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Whether Christ was slain by another or by Himself?

Objection 1: It would seem that Christ was not slain by another, but by Himself. For He says Himself (Jn. 10:18): "No men taketh My life from Me, but I lay it down of Myself." But he is said to kill another who takes away his life. Consequently, Christ was not slain by others, but by Himself.

Objection 2: Further, those slain by others sink gradually from exhausted nature, and this is strikingly apparent in the crucified: for, as Augustine says (De Trin. iv): "Those who were crucified were tormented with a lingering death." But this did not happen in Christ's case, since "crying out, with a loud voice, He yielded up the ghost" (Mat. 27:50). Therefore Christ was not slain by others, but by Himself.

Objection 3: Further, those slain by others suffer a violent death, and hence die unwillingly, because violent is opposed to voluntary. But Augustine says (De Trin. iv): "Christ's spirit did not quit the flesh unwillingly, but because He willed it, when He willed it, and as He willed it." Consequently Christ was not slain by others, but by Himself.

On the contrary, It is written (Lk. 18:33): "After they have scourged Him, they will put him to death."

I answer that, A thing may cause an effect in two ways: in the first instance by acting directly so as to produce the effect; and in this manner Christ's persecutors slew Him because they inflicted on Him what was a sufficient cause of death, and with the intention of slaying Him, and the effect followed, since death resulted from that cause. In another way someone causes an effect indirectly---that is, by not preventing it when he can do so; just as one person is said to drench another by not closing the window through which the shower is entering: and in this way Christ was the cause of His own Passion and death. For He could have prevented His Passion and death. Firstly, by holding His enemies in check, so that they would not have been eager to slay Him, or would have been powerless to do so. Secondly, because His spirit had the power of preserving His fleshly nature from the infliction of any injury; and Christ's soul had this power, because it was united in unity of person with the Divine Word, as Augustine says (De Trin. iv). Therefore, since Christ's soul did not repel the injury inflicted on His body, but willed His corporeal nature to succumb to such injury, He is said to have laid down His life, or to have died voluntarily.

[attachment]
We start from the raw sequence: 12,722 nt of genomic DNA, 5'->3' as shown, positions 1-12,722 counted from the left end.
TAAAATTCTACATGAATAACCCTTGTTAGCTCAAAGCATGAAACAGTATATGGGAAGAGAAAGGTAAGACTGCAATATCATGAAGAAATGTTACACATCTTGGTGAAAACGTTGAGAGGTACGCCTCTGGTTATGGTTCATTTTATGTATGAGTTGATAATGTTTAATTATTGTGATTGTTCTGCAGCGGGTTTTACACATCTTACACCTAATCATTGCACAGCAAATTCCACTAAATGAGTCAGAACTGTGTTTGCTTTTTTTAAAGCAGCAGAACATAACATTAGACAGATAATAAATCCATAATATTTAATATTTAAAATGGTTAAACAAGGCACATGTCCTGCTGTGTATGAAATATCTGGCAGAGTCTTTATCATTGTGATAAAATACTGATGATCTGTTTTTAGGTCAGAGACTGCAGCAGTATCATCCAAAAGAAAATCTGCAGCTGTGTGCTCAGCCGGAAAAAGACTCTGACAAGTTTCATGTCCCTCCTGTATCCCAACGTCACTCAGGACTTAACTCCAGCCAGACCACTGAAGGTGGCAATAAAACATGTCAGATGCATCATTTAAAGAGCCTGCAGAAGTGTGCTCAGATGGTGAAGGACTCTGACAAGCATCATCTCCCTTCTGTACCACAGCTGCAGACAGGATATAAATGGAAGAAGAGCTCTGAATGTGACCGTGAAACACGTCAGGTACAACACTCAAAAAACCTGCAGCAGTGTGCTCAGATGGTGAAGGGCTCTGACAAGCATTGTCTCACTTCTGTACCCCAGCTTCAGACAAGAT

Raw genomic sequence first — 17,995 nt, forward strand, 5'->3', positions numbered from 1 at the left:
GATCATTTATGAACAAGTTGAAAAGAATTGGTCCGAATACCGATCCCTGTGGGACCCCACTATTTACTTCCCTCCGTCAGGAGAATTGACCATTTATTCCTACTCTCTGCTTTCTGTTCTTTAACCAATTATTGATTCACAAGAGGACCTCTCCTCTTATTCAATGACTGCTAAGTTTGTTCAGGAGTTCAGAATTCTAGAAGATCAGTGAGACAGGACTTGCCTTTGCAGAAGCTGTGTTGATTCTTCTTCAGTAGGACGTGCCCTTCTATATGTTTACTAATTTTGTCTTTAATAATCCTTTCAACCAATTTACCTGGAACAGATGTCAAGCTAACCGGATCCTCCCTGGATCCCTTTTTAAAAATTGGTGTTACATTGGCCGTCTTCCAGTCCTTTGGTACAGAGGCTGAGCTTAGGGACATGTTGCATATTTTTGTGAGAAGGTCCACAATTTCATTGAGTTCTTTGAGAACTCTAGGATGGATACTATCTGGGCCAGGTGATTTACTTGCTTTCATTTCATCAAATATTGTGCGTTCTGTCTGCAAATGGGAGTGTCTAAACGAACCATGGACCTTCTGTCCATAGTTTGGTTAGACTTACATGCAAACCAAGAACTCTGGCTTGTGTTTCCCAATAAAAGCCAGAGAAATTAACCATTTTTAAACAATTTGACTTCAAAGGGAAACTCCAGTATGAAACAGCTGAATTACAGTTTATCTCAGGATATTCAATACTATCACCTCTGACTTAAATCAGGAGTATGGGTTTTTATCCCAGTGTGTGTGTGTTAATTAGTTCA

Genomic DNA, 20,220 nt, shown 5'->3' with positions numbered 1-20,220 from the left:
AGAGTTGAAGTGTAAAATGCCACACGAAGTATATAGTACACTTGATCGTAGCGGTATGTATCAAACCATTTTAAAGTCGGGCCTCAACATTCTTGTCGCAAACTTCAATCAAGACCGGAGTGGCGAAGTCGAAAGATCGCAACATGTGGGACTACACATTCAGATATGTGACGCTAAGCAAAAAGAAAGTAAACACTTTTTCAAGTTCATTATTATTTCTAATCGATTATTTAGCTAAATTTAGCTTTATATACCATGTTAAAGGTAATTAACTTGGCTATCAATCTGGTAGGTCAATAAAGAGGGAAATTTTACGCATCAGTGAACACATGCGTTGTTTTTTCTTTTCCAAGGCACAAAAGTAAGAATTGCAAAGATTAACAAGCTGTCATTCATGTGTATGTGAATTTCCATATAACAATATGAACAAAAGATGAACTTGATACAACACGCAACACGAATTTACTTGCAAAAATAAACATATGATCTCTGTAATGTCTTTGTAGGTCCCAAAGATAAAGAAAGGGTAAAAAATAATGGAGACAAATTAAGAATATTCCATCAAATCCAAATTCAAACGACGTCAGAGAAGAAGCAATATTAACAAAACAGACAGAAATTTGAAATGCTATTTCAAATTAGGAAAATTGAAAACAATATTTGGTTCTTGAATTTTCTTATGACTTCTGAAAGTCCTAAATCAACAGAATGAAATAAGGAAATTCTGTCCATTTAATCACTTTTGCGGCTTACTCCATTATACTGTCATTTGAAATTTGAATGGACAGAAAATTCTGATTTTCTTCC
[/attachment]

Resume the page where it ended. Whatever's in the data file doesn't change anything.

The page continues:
Reply to Objection 1: When we hear the words, "No man taketh away My life from Me," we must understand "against My will": for that is properly said to be "taken away" which one takes from someone who is unwilling and unable to resist.

Reply to Objection 2: In order for Christ to show that the Passion inflicted by violence did not take away His life, He preserved the strength of His bodily nature, so that at the last moment He was able to cry out with a loud voice: and hence His death should be computed among His other miracles. Accordingly it is written (Mk. 15:39): "And the centurion who stood over against Him, seeing that crying out in this manner, He had given up the ghost, said: Indeed, this man was the Son of God." It was also a subject of wonder in Christ's death that He died sooner than the others who were tormented with the same suffering. Hence John says (19:32) that "they broke the legs of the first, and of the other that was crucified with Him," that they might die more speedily; "but after they were come to Jesus, when they saw that He was already dead, they did not break His legs." Mark also states (15:44) that "Pilate wondered that He should be already dead." For as of His own will His bodily nature kept its vigor to the end, so likewise, when He willed, He suddenly succumbed to the injury inflicted.

Reply to Objection 3: Christ at the same time suffered violence in order to die, and died, nevertheless, voluntarily; because violence was inflicted on His body, which, however, prevailed over His body only so far as He willed it.

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